French: Todirostre familier German: Graugelb-Todityrann Spanish: Titirijí común
Eight subspecies recognized.
Subspecies and Distribution
T. c. virididorsale
Parkes, 1976 – SC Veracruz (drainage of R Papaloapan) and adjacent N Oaxaca, in S Mexico.
T. c. finitimum
Bangs, 1904 – S Mexico (S Veracruz) S to NW Costa Rica.
T. c. wetmorei
Parkes, 1976 – C & E Costa Rica and Panama, including Coiba I.
T. c. cinereum
(Linnaeus, 1766) – Colombia (except SW), Venezuela (except NW), the Guianas and NE Brazil (E Roraima to Amapá).
T. c. sclateri
(Cabanis & Heine, 1860) – #RSW Colombia (SW Cauca, Nariño), W Ecuador and NW Peru (Tumbes, Piura, Lambayeque).
T. c. peruanum
J. T. Zimmer, 1930 – E Ecuador and E Peru (Loreto S to Cuzco).
T. c. cearae
Cory, 1916 – E Brazil (E Pará E to Ceará and Alagoas, S to N Bahia).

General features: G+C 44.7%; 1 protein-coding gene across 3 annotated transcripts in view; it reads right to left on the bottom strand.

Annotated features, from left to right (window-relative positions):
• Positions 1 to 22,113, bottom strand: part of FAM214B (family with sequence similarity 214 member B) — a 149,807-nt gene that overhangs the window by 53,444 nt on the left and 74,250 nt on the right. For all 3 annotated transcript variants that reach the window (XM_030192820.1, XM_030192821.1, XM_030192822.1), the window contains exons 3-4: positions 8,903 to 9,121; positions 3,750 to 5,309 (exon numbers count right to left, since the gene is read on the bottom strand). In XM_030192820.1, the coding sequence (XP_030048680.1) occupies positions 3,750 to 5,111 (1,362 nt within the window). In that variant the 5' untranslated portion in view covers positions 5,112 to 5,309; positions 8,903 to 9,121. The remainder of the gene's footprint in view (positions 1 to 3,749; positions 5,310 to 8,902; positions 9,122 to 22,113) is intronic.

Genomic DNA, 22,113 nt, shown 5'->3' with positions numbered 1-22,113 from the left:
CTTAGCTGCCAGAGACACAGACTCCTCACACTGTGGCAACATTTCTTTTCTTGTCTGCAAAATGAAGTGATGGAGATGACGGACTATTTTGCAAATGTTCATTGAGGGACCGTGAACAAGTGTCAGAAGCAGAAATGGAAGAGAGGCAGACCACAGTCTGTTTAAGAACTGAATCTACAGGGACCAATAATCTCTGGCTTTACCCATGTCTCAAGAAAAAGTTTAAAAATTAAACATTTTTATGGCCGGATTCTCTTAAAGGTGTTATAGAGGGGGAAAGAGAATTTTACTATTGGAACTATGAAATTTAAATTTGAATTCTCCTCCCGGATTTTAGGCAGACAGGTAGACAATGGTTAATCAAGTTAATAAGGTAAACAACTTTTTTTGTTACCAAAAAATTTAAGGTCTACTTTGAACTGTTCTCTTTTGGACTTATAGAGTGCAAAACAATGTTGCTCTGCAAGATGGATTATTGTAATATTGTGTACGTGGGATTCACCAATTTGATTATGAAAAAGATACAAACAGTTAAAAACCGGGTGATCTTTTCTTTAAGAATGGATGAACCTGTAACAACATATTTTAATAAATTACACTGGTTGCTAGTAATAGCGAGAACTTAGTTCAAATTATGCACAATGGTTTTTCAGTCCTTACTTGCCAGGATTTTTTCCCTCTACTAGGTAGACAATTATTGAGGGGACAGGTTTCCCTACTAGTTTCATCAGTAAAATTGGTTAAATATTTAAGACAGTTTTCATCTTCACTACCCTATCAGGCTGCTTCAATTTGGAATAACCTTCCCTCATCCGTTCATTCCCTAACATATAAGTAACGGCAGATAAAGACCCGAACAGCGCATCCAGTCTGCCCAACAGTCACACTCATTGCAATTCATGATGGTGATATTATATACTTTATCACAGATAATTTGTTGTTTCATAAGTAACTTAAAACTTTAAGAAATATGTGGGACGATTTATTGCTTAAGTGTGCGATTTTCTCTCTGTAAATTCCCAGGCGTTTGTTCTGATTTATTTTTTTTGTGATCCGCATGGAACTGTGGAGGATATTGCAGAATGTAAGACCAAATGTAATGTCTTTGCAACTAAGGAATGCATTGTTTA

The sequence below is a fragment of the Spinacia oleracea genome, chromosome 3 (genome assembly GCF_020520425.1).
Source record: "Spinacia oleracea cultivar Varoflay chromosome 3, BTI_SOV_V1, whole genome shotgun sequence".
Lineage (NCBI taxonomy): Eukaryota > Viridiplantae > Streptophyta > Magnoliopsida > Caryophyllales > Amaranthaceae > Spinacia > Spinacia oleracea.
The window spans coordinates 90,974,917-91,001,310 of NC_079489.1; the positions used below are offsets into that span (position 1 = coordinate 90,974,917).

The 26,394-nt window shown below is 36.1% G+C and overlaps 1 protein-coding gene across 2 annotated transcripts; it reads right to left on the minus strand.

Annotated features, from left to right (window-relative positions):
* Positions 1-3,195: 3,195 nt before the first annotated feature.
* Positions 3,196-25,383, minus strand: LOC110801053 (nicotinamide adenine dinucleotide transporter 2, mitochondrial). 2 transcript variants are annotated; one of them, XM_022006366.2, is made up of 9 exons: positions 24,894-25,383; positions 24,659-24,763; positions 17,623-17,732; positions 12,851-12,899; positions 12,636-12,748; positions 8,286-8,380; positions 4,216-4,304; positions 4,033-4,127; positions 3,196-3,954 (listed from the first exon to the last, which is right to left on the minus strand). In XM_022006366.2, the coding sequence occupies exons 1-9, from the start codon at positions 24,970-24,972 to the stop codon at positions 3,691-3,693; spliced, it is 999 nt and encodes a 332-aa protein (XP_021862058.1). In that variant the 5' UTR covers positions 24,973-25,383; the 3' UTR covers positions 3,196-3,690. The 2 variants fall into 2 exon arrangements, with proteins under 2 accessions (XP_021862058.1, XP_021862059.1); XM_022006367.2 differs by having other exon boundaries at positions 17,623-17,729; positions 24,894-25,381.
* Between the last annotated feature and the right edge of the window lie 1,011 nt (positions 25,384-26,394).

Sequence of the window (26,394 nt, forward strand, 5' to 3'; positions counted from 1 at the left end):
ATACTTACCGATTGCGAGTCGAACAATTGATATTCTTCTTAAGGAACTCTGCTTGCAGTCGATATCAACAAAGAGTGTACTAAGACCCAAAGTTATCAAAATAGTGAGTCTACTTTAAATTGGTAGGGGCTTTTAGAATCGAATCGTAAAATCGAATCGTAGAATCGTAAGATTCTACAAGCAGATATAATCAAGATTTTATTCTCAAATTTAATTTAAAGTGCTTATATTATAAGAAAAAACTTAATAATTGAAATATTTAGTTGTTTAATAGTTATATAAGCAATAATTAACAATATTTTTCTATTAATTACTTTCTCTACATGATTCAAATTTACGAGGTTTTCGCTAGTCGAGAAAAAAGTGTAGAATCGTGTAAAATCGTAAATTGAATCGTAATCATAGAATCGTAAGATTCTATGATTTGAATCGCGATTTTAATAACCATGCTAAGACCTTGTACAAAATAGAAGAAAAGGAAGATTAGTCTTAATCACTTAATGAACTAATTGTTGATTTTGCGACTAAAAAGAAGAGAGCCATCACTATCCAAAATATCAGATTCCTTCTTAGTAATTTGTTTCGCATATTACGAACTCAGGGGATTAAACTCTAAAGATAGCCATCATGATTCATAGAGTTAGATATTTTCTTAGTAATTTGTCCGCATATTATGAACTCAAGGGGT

T. c. coloreum
Ridgway, 1906 – N Bolivia, N Paraguay, S & SE Brazil (S Mato Grosso E to Espírito Santo and São Paulo, S to Santa Catarina#R) and NE Argentina (Misiones).
8·8–10·2 cm; 4·4–8 g. Nominate race male has glossy black forecrown, lores and ocular region, slate-grey hindcrown and upper back giving way... read more
Shrill short single, double or triple note, “tchik”, “tik”, “teet... read more
All kinds of open and semi-open areas and edges of forest, mangroves and rivers, e.g. lighter... read more
Food and feeding
Arthropods, including small ants and parasitoid wasps (Hymenoptera), spiders (Araneae), lepidopterans, beetles (Coleoptera), bugs (both... read more
Eggs Dec–Oct. Nest built by both sexes, taking up to 37 days, an untidy elongated pouch with rounded chamber, dangling “tail... read more
Status and conservation
Not globally threatened (Least Concern). Fairly common to abundant. Occurs in numerous national parks and other protected areas throughout its large range. Survives well in... read more
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